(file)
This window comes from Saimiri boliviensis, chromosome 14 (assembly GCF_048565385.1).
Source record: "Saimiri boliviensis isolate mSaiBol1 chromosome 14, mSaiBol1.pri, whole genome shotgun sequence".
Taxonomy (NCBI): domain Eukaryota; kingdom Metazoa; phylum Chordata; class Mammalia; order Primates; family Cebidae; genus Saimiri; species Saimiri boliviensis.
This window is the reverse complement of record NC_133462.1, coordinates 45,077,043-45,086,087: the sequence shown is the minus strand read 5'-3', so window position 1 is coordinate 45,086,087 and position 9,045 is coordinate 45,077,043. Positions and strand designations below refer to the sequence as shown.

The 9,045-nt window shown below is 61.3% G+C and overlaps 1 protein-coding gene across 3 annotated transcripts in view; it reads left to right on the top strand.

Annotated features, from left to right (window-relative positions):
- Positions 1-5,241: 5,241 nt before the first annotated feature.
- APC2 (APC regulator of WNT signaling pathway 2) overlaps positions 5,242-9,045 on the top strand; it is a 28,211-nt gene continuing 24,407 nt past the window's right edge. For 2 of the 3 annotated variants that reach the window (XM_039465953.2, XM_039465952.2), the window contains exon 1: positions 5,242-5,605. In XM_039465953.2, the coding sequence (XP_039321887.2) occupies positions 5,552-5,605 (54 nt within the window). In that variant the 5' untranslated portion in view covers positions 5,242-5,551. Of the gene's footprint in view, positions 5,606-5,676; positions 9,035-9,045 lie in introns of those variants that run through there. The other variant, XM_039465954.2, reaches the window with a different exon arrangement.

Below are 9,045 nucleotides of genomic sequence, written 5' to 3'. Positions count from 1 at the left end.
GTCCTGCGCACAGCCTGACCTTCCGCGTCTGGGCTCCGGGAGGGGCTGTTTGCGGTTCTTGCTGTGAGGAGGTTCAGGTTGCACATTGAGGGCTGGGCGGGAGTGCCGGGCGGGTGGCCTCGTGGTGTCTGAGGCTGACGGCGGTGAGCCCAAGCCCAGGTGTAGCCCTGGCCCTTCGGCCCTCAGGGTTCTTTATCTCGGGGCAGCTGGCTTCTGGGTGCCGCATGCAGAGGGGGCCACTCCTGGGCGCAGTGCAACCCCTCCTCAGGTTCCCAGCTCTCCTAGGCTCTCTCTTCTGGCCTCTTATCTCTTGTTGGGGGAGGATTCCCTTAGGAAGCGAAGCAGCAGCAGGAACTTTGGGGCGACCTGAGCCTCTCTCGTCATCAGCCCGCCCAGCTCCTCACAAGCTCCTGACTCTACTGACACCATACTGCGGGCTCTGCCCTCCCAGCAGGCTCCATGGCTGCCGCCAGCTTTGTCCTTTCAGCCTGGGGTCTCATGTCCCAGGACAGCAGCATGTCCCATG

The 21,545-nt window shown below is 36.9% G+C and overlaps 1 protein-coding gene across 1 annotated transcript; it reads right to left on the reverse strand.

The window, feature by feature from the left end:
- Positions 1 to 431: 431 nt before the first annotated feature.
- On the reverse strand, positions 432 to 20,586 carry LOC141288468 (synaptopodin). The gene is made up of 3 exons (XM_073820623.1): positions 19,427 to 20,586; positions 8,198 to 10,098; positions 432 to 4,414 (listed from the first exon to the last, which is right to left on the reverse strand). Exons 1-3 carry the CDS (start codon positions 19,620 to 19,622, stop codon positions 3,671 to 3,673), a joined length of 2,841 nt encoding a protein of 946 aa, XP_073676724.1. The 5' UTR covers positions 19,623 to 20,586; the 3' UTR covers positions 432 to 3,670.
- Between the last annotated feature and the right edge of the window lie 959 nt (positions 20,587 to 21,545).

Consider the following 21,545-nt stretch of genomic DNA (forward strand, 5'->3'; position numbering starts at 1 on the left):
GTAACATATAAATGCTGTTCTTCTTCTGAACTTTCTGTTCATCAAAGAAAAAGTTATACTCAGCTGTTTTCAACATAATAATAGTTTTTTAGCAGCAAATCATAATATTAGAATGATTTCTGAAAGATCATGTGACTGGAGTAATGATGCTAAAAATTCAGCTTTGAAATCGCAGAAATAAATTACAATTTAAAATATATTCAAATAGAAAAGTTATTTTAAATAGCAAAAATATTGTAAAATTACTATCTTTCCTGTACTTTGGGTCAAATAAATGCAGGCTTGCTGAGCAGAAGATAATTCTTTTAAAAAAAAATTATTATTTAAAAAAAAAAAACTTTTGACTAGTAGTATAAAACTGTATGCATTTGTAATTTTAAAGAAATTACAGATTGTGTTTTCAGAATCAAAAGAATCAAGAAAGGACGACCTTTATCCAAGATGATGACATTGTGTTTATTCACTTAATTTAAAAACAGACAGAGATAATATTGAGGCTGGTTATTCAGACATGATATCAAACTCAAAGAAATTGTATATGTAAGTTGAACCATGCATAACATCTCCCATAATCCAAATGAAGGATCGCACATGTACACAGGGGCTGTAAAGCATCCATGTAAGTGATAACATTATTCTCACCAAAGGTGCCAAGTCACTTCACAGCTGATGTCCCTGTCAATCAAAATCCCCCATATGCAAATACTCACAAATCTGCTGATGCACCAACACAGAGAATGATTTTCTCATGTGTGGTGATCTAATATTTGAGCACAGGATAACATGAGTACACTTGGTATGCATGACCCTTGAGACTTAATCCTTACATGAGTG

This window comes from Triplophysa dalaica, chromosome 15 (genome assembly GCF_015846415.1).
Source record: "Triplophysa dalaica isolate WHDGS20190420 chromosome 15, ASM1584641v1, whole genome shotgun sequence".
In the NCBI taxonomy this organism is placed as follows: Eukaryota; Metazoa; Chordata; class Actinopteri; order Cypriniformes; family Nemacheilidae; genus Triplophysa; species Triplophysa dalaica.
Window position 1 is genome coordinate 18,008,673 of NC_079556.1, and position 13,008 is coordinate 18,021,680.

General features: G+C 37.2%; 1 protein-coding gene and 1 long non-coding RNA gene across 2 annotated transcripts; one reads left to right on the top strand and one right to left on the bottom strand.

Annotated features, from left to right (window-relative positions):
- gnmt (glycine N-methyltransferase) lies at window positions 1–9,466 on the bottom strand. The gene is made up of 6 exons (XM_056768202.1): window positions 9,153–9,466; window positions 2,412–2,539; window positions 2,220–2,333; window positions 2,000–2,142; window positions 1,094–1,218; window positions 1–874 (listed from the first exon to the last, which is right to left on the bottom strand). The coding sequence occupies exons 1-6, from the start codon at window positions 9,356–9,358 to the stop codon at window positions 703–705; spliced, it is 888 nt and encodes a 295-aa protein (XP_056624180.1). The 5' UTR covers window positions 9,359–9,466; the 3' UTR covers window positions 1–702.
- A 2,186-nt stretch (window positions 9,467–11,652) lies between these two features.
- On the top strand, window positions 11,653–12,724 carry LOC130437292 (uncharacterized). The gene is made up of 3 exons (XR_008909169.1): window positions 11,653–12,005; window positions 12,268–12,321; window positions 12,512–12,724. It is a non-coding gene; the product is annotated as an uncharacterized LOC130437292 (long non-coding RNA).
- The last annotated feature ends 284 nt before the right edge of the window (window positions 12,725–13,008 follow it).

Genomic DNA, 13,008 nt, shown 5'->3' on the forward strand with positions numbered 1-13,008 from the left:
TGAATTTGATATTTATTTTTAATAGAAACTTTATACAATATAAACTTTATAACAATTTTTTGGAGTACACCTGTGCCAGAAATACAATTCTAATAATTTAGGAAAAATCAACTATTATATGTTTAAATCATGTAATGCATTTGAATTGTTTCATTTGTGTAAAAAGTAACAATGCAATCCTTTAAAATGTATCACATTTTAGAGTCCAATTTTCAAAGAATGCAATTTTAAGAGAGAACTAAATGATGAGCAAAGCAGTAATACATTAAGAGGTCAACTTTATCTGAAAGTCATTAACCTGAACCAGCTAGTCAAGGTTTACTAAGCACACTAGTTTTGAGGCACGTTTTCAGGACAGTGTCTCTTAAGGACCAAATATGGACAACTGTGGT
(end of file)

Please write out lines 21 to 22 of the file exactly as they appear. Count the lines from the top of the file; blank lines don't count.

Window position 1 is genome coordinate 18,008,673 of NC_079556.1, and position 13,008 is coordinate 18,021,680.

General features: G+C 37.2%; 1 protein-coding gene and 1 long non-coding RNA gene across 2 annotated transcripts; one reads left to right on the top strand and one right to left on the bottom strand.